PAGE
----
The Seabased Project
The most large-scale problem of the Baltic Sea is eutrophication. While we’ve been successful in cutting the nutrient load from land, nutrients that are stored in the seabed slow down the Sea’s recovery. The SEABASED Project (Seabased Measures in Baltic Sea Nutrient Management) will assess measures that improve the status of marine area by reducing the internal load of the sea. The project will pilot selected measures in the pilot areas in Finland, Åland and Sweden.
What does internal load mean?
Check out the basic terminology.
May 8, 2019A visit to Västervik ‒ where it all started
In the end of March, the Government of Åland and the County Administrative Board of Östergötland headed for Västervik, Sweden, or more specifically, Gamleby. Besides being the second largest urban area in Västervik Municipality, Gamleby is also the location for an exciting project. Annica Brink, a project coordinator in the Government of Åland, writes how brackish waters have been used to irrigate agricultural fields in Sweden.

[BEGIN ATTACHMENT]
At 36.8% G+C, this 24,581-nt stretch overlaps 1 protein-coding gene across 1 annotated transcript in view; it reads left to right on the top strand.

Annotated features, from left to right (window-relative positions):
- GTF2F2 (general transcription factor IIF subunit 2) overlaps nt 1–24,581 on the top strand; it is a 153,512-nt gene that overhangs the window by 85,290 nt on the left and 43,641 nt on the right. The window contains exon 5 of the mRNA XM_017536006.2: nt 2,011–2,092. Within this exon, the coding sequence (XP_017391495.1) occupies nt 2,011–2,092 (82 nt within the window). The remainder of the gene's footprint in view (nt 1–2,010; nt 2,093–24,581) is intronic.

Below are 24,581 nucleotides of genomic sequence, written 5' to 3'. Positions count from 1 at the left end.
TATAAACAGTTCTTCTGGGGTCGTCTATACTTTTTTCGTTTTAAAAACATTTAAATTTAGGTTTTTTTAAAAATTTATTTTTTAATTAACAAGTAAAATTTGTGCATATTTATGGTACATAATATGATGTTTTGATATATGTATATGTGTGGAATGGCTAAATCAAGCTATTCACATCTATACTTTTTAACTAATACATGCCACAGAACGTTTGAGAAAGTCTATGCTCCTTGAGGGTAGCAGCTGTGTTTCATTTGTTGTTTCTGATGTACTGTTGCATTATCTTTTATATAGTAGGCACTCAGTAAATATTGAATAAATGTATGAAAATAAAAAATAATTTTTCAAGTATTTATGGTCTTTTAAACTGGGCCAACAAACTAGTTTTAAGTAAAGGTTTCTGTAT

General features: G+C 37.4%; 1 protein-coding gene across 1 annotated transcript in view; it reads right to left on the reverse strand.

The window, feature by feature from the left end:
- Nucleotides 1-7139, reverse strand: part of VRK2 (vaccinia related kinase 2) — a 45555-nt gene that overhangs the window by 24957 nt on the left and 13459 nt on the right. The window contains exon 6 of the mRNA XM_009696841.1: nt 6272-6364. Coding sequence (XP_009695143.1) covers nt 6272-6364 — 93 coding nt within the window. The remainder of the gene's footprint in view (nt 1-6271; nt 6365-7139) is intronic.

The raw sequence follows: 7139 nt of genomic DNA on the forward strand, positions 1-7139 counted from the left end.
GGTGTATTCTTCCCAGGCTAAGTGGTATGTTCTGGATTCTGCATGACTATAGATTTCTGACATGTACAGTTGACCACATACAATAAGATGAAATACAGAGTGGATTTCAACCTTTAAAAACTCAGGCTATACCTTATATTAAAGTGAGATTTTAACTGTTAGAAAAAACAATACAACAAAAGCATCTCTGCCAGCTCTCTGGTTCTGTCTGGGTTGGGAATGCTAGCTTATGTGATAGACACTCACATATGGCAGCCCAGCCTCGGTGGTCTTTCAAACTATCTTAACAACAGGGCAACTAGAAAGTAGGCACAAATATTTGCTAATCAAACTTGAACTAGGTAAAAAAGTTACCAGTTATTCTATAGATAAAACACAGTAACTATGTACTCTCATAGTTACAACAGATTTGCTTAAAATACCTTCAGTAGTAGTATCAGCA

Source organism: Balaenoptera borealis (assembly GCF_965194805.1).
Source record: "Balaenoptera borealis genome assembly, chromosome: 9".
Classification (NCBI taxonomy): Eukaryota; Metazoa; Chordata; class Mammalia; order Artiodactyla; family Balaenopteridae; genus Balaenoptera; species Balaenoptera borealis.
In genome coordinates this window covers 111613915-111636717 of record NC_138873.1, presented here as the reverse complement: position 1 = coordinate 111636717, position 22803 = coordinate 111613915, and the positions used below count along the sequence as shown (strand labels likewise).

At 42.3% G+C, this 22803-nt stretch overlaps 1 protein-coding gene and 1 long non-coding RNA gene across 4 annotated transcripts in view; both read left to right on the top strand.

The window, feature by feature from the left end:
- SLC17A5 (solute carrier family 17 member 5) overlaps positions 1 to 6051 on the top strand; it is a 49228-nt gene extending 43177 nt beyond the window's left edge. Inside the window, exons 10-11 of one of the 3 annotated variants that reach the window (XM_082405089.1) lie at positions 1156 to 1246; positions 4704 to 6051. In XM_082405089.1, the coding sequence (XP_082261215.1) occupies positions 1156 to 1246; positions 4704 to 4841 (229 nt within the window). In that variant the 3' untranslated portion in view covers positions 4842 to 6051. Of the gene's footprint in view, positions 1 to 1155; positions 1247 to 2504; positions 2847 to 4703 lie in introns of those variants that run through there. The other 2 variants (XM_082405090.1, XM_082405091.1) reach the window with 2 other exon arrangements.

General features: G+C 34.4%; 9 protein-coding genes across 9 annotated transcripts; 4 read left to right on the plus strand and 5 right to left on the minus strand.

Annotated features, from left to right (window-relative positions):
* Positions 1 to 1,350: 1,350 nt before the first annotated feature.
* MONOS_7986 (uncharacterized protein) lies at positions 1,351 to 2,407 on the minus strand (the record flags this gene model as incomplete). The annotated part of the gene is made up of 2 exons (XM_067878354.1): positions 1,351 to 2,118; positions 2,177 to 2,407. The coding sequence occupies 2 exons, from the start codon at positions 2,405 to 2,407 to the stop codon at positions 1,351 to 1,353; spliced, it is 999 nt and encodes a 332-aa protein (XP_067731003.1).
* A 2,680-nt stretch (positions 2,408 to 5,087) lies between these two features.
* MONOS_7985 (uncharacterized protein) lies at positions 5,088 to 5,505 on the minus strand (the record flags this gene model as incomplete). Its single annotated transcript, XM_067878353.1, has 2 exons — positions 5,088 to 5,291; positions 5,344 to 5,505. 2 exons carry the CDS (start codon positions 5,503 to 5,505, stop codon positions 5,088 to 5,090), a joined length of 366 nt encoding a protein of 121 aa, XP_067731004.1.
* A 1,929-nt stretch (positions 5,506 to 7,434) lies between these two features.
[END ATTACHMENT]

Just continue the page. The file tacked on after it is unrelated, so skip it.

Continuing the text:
May 3, 2019How to find sites for piloting sediment removal
Have you ever wondered how pilot sites are chosen in field experiments? Irma Puttonen, project planner from the Centre for Economic Development, Transport and the Environment for Southwest Finland, reveals her secrets on how the sites in the sediment removal pilot study have been chosen.
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SEABASED pilots are small-scale local activities, testing methods to alleviate the internal nutrient load in the Baltic Sea with low risks of causing any negative effects to the ecosystem. Piloted measures, that could help reduce the effects of excess nutrient load in the Baltic Sea include e.g. removing the active, oxygen-consuming surface layer of bottom sediment; recycling the nutrient-rich water from the proximity of the seabed for use in farming; and retaining phosphorus in the seabed sediment using natural, limestone-based materials, e.g. marl. Most of SEABASED pilot activities will be implemented during 2019.Go to pilots